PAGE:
English High Court rejects ICC arbitral award

J (Lebanon) v K (Kuwait) [29.03.19]

Date published

30/08/2019

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In New York Convention enforcement proceedings, the English High Court rejected a majority ICC arbitral award on the grounds that the tribunal incorrectly determined its jurisdiction.

Background

A dispute arose under a Franchise Development Agreement (FDA) entered into between J and Z. Pursuant to this agreement, J granted Z an exclusive licence in respect of a system of marketing, preparation and sale of food products. The law and jurisdiction clauses of the FDA provided for disputes (with one exception) to be referred to ICC arbitration.

A jurisdictional issue arose as to whether K had become a party to the FDA and to the arbitration agreement contained within it (an arbitration agreement being a separate agreement from the main contract).

Background analysis

The arbitration agreement stated:

14.3 The arbitrator(s) shall apply the provisions contained in the Agreement. The arbitrator(s) shall also apply principles of law generally recognized in international transactions. The arbitrator(s) may have to take into consideration some mandatory provisions of some countries i.e., provisions that appear later on to have an influence on the Agreement. Under no circumstances shall the arbitrator(s) apply any rule(s) that contradict(s) the strict wording of the Agreement.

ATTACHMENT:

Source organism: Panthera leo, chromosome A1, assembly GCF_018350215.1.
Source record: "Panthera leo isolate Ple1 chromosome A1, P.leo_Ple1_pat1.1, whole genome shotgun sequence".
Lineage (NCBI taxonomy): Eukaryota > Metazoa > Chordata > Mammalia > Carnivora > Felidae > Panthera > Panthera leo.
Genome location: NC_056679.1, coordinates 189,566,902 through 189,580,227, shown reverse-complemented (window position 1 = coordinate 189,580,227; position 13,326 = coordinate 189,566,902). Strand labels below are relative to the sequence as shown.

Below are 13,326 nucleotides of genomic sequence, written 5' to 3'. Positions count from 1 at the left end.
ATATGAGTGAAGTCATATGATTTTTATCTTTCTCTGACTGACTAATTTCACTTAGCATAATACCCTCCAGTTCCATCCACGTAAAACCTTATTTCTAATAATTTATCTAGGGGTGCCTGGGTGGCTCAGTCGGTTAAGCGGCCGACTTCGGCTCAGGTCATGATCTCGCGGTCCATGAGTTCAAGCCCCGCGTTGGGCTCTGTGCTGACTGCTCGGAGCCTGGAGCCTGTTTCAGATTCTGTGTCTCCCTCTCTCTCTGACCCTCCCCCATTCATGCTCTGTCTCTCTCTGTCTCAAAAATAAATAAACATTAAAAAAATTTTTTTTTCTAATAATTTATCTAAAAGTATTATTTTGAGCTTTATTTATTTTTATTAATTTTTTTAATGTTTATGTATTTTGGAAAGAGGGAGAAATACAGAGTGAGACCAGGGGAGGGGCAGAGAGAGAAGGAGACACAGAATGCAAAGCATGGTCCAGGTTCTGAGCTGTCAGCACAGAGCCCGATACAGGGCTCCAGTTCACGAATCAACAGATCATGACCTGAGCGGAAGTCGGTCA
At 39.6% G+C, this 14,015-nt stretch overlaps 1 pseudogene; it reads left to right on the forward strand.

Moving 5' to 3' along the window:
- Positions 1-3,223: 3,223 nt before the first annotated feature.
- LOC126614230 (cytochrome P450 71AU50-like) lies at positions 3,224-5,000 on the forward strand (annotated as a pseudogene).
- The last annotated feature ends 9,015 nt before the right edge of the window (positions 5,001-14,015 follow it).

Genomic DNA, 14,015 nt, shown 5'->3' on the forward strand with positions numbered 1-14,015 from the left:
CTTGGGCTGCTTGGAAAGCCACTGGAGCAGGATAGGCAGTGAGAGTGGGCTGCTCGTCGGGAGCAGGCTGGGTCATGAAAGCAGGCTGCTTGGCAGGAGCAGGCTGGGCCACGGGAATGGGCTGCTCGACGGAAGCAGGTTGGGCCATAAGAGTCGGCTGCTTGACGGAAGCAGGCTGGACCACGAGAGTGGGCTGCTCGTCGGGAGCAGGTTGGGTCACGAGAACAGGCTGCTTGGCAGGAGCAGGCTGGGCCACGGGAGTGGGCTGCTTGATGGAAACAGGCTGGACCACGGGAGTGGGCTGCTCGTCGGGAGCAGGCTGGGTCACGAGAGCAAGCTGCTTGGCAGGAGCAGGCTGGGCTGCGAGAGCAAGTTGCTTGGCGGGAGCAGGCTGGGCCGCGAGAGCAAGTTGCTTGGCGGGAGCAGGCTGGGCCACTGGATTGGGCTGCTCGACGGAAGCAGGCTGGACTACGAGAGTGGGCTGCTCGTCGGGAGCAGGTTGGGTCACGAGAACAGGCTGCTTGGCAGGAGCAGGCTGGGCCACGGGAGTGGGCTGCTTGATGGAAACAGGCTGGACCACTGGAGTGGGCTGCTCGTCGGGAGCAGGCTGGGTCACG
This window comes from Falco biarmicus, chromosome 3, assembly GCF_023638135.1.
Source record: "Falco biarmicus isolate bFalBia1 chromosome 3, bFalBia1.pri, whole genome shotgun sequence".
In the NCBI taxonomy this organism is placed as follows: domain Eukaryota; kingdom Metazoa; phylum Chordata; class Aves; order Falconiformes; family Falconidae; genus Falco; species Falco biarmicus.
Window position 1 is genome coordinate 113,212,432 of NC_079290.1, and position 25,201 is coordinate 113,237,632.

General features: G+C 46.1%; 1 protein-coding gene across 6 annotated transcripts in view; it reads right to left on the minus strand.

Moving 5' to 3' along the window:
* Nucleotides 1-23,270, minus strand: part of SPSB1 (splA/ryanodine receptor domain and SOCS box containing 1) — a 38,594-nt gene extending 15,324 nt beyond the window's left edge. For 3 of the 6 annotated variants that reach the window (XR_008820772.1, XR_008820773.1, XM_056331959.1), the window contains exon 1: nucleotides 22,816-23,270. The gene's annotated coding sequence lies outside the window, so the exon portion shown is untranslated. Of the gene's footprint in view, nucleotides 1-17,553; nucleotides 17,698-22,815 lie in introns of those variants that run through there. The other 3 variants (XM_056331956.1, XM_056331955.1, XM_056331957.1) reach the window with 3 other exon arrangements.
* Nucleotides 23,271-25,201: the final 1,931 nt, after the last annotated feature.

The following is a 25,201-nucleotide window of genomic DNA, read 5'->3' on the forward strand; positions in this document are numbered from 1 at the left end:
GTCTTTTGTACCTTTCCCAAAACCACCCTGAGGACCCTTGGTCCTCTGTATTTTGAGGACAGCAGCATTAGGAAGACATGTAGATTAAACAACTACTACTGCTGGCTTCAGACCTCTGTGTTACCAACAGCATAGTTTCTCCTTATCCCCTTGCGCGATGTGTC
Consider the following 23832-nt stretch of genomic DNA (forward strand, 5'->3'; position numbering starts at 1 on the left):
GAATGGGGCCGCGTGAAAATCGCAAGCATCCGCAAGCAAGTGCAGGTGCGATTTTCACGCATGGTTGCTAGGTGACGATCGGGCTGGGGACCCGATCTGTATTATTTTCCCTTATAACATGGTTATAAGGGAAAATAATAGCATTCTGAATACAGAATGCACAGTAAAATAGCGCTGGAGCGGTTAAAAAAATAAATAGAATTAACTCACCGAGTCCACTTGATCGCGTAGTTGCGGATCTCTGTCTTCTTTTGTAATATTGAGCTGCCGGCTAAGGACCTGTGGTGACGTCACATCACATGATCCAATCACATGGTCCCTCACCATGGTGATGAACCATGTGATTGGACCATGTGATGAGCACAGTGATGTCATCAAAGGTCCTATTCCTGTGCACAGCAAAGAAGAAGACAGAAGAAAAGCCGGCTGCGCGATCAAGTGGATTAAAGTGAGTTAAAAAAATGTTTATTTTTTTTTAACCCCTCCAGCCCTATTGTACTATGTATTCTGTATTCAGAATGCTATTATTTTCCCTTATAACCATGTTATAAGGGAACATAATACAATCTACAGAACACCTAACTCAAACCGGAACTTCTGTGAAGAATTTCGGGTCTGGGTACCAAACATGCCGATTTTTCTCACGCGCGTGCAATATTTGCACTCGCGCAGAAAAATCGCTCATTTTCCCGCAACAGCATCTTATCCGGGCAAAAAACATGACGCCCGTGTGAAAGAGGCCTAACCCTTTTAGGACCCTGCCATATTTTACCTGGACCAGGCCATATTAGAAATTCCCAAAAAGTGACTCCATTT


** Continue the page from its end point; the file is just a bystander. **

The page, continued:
14.5 The arbitration shall be conducted in the English language, in Paris, France.

15. This Agreement shall be governed by and construed in accordance with the laws of England.

The ICC tribunal determined that the issue of whether or not K was bound by the arbitration agreement was a matter of French law (Paris, France being the seat of the arbitration), but that the issue as to whether there had been a transfer of rights or obligations under the FDA to Z was a matter of English law (as the substantive law of the FDA), supplemented by the express terms of the contract i.e. as to good faith and principles generally recognised in international transactions. By majority decision, as a matter of English law, there had been a novation inferred by conduct so as to add K as a party to the FDA, such that it was bound by the arbitration agreement and an award of substantial damages was then made against it in favour of J.

K challenged the award, which challenge is expected to be heard by the Paris Court of Appeal in early 2020. Z commenced enforcement proceedings in England and on 7 February 2019, Popplewell J ordered ex parte that the arbitral award be enforced as a judgment. J applied for an adjournment of its own enforcement action under section 103(5) of the Arbitration Act 1996 (the “Act”) pending the resolution of K’s challenge to the arbitral award in Paris. K cross-applied to set aside Popplewell J’s order. The English court was asked to determine these two applications in the context of the proceedings concerning whether the award was enforceable in England by virtue of the New York Convention, as reflected in section 103 of the Act.